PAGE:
Top 5 Things You NEED to Know About Gum Disease
Do you have any of these symptoms of gum disease:
- Bad breath that won’t go away?
- Red or swollen gums?
- Tender or bleeding gums?
- Painful chewing?
- Loose teeth?
- Sensitive teeth?
- Receding gums or longer appearing teeth?
If so, there are five important things you need to know!
Bleeding When You Brush Your Teeth Is NOT Normal!
Gum disease, also known as periodontal disease, is one of the most common (and most overlooked) conditions that impacts your mouth. It can range from mild irritation and inflammation (commonly called gingivitis) to severe damage to the gums and teeth (known as periodontitis). One of the first signs of gingivitis is slight bleeding from the gums after brushing your teeth. You may also notice that your gums are red, swollen and tender, which makes it hard to eat. This is caused by a buildup of bacteria. When food is left on the teeth, it turns into plaque and buildup around the gum line. This buildup causes inflammation and irritation, triggering an immune response by the body.
You Do NOT Have to Be a Serial Smoker or Junk Food Junkie to Get Gum Disease!
You have probably heard about the leading causes of gum disease, smoking and not-so-great brushing habits. But, those are not the only reasons men and women get periodontal disease. There are several other risk factors including:
- Hormonal changes in females
- Other illnesses and their treatments such as AIDS, cancer and chemotherapy
- There are hundreds of prescription and over-the-counter medications that can reduce the flow of saliva, which has a protective effect on the mouth.
- Genetic susceptibility. Some people are just more prone to severe gum disease than others.
Your Mouth Is NOT The Only Part Of The Body That Gum Disease Affects!
While gum disease may not necessarily be the cause of additional health problems, it can make existing conditions worse. The infection and inflammation caused by the presence of gum disease can make the body work overtime to fight the infection. This can lead to weakness of the immune system, giving other infections and diseases the opportunity to attack. Respiratory illnesses, like pneumonia, acute bronchitis and COPD, are known to linger longer than normal when gum disease is present.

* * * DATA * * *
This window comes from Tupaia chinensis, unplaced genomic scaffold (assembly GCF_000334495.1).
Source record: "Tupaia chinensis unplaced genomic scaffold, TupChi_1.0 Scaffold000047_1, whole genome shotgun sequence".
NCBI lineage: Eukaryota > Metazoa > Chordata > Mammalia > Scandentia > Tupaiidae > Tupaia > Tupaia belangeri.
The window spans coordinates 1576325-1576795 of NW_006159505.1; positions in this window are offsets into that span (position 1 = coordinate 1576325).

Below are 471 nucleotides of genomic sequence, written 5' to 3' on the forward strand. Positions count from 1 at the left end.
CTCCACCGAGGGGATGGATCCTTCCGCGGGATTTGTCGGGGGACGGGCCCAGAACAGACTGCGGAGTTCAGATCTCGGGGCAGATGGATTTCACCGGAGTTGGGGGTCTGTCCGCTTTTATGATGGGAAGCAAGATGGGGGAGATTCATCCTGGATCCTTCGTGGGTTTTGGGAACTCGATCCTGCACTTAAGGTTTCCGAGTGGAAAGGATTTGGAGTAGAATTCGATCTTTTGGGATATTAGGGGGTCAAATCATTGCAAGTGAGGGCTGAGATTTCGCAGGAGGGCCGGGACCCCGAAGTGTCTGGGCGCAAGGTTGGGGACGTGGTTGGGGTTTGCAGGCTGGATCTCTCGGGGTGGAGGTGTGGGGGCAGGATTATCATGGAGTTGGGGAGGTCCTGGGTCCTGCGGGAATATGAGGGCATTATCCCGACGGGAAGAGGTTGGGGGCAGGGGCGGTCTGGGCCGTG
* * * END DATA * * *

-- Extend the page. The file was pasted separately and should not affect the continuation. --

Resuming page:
As stated previously, smoking and diabetes are risk factors for gum disease. It just so happens, that these same conditions can also be risk factors for heart disease and stroke. While gum disease does not necessarily cause heart disease or a stroke, if you have gum disease, this can be a warning sign for additional problems that may need to be checked out by your doctor.
In addition to the above, almost half of all pregnant women will develop gum disease during their pregnancy. If untreated, these women are more likely to go into premature labor. Babies born prematurely can have problems with under-developed lungs and low birth weight. If you are not pregnant yet, but you are actively trying to conceive, gum disease could be the issue behind your negative pregnancy tests. Women who have active gum disease take, on average, two to three months longer to conceive than women who do not have gum disease.
Do NOT Let Your Gum Disease Go Untreated!
If you think that you may have gum disease, make sure you visit your dentist as soon as possible. If your dentist confirms periodontal disease, the treatment will vary depending on the severity of your symptoms. For milder cases, a deep clean may do the trick. If the extent of your symptoms has reached past the point where deep cleaning can entirely fix the problem, your dentist may suggest taking medication to avoid surgery. The medication may or may not prevent the need for surgery, which is the last treatment option available.
Gum Disease Is 100% Preventable!
The good news is gum disease is preventable! Do the following and you can have a healthy happy smile!
- Brushing after meals, especially after dinner and before bed
- Floss religiously
- Schedule regular check-ups and cleanings with your dentist
The most important thing to remember is don’t wait to be diagnosed and treated for gum disease. The symptoms of gum disease will not go away on their own and will worsen over time. Only your dentist can determine the severity of your condition and administer the proper treatment. Be sure to let your dentist know if you are pregnant, have diabetes or other conditions that were discussed previously. The more information your dentist has, the better they will be able to treat you. This will ensure that you regain a healthy mouth and a healthy body.